Since 2018 the Albion Dock Company, together with the SS Great Britain Trust, has restored the dry dock, repairing the facilities and providing an essential service to ship-owners.
Chris Lynch, Technical Manager of The Albion Dockyard, grew up surrounded by Bristol’s maritime culture.
“My life is steeped in the history of the harbour, I went into shipbuilding because my Dad made ships, it was as simple as that, it was a huge part of my childhood.
I remember the launch of the Miranda Guinness from the Albion in 1977 where crowds of people lined the harbour to watch.
I started as an apprentice here, and my dad worked here too as a Boilermaker welder. There are still a few master tradesmen, real masters. But the skills are dying out.”
The Albion Dockyard is one of the last places in Bristol where a ship-building tradition lives on, and the ships entering and leaving dry dock are still a spectacle today.
Notable ships which have been serviced in the dock so far include the remarkable tall ship, Pelican of London, and the multi award-winning live music venue, Thekla.
“We need to maintain the industry of ship building and ship repair in Bristol. Getting your hands dirty is not something young people see as an option anymore. I still get a kick when I go around the world and see a ship and think, I built that.
The UK is a maritime nation, the terminology is part of our language, phrases like ‘right to the bitter end’ and ‘learn the ropes’ come from ship work. We need to keep that part of our culture alive.”
The Albion Dockyard Company are bringing the current shipyard operation into the 21st century while also maintaining traditional elements of their work.
Through apprenticeships with local colleges, seasoned dockyard managers like Chris are training up the next generation of ship builders. This includes Flynn Dolan, who is currently completing training with the Albion Dock Company on fabricating and welding steel ships. Over the last year he has been getting to grips with the world of ship building. Flynn said:
“I think most people would be surprised at how we do things here, that we certainly use elements of modern technology, for example lasers are now used to guide ships in over the blocks.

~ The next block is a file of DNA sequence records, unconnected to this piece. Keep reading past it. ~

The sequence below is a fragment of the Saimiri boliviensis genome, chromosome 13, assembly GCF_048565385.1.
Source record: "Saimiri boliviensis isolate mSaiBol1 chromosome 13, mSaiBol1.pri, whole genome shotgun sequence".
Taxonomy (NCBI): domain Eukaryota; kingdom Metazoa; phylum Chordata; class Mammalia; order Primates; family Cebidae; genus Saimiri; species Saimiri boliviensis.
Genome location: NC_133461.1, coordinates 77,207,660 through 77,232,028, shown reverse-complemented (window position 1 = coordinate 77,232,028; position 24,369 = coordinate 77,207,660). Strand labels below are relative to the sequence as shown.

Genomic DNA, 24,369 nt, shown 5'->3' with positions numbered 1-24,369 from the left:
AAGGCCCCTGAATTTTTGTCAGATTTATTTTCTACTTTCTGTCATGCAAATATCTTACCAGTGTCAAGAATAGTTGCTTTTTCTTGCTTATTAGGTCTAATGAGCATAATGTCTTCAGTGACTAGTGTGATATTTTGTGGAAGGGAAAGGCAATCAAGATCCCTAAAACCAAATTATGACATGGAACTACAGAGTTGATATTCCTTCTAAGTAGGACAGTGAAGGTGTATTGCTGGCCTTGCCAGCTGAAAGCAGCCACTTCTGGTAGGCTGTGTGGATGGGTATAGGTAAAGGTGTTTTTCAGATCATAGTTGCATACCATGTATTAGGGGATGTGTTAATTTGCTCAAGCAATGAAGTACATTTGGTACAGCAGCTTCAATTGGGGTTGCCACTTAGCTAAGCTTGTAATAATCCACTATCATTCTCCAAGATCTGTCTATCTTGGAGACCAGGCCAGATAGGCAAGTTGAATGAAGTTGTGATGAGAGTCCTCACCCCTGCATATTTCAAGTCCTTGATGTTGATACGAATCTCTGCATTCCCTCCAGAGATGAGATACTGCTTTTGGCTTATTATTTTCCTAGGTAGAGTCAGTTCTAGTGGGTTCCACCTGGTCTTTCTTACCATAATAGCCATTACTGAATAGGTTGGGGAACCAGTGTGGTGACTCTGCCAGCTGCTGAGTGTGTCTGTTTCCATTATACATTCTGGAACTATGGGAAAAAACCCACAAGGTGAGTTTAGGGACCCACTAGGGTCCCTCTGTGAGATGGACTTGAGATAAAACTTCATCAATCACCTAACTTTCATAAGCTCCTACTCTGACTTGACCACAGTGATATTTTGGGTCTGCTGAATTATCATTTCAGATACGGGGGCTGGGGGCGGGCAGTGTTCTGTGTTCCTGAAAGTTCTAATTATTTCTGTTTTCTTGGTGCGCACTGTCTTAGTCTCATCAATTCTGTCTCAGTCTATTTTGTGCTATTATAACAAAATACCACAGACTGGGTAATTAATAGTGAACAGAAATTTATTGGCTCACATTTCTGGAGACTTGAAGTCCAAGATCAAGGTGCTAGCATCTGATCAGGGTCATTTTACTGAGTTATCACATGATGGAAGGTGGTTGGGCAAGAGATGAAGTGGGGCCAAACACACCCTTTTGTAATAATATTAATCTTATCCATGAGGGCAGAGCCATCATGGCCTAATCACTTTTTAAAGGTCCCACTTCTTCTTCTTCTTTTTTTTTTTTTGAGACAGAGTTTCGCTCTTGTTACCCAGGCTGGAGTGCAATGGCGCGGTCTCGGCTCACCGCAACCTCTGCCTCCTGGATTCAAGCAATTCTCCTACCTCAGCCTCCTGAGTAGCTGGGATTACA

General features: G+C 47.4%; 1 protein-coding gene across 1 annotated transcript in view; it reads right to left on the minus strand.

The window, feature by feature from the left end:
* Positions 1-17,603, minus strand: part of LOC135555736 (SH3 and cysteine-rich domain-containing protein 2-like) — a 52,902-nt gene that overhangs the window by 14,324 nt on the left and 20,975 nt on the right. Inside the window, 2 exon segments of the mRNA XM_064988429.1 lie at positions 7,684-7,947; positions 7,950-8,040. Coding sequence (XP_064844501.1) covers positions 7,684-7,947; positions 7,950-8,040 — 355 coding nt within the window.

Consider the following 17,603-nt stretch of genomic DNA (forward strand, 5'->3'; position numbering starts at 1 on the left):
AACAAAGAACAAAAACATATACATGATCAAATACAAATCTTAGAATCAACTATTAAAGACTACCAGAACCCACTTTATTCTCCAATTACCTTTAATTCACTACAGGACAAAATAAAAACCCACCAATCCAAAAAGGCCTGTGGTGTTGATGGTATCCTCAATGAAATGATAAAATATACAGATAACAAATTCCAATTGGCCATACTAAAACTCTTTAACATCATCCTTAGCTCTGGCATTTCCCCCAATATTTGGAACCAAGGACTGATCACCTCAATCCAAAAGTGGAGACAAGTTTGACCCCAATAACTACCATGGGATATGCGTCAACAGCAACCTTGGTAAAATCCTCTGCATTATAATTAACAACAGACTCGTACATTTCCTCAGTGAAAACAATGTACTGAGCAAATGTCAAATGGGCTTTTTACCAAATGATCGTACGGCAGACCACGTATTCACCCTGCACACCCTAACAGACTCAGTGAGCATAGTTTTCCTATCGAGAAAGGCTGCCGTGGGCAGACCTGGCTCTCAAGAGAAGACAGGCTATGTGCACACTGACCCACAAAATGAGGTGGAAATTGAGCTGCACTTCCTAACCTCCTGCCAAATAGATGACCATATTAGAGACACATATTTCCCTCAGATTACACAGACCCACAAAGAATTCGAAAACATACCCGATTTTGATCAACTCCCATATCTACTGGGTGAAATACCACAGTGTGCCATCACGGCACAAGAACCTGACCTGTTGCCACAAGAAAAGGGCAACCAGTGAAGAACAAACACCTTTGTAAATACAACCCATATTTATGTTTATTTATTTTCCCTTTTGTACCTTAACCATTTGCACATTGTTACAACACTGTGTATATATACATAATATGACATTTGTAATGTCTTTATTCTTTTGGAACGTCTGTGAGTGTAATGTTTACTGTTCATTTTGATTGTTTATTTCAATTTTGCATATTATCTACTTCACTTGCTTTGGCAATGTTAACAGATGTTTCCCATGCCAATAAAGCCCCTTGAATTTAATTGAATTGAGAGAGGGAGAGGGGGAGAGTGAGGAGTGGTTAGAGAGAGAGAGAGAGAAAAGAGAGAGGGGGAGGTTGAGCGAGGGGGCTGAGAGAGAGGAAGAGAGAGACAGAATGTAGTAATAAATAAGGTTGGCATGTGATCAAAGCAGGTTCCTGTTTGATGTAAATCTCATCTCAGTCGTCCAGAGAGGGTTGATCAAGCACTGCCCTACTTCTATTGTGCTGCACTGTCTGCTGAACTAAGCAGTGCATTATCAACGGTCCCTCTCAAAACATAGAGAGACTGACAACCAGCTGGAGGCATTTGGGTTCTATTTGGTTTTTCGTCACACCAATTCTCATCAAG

Before I started my apprenticeship, I had no idea how they’d get a ship in and out the dry dock, operating the pumps, setting out blocks accurately… it looks like a massive undertaking from the outside.”
Chris hopes that apprenticeships will help break down the barriers which hold young people back from getting into the maritime industry.
“To us, it’s simple, but people tend to think that anything marine is rocket science and it’s not. It’s 90% common sense, 5% skill and 5% having the guts to go ahead and do it.
Some apprentices come in and all they can see is this massive, big structure. But a ship is a jigsaw puzzle made of many little pieces.”
Flynn was inspired to take on the apprenticeship with the Albion Dockyard after he visited with his college last year, he is now working closely with Chris and Paul to learn the ropes. Flynn said:
“The first time being involved in bringing a ship in is certainly a learning experience, you learn on the job working alongside experienced managers here.
It’s wonderful thinking about how many years the dry dock has been used, and that it’s still operating now, it’s a great thing to be a part of.”
Chris hopes that the apprenticeship system will help continue the legacy of Bristol’s maritime industry, allowing him pass down the baton to the next generation. Chris said:
“That’s the whole idea of the apprenticeship system, you have the theory of your college work, but you’re learning from people who’ve been there, done that, and got the T-shirt.
In another 50 years’ time Flynn will be sat here doing what I’m doing, talking to youngsters and bringing them on, that’s progress.”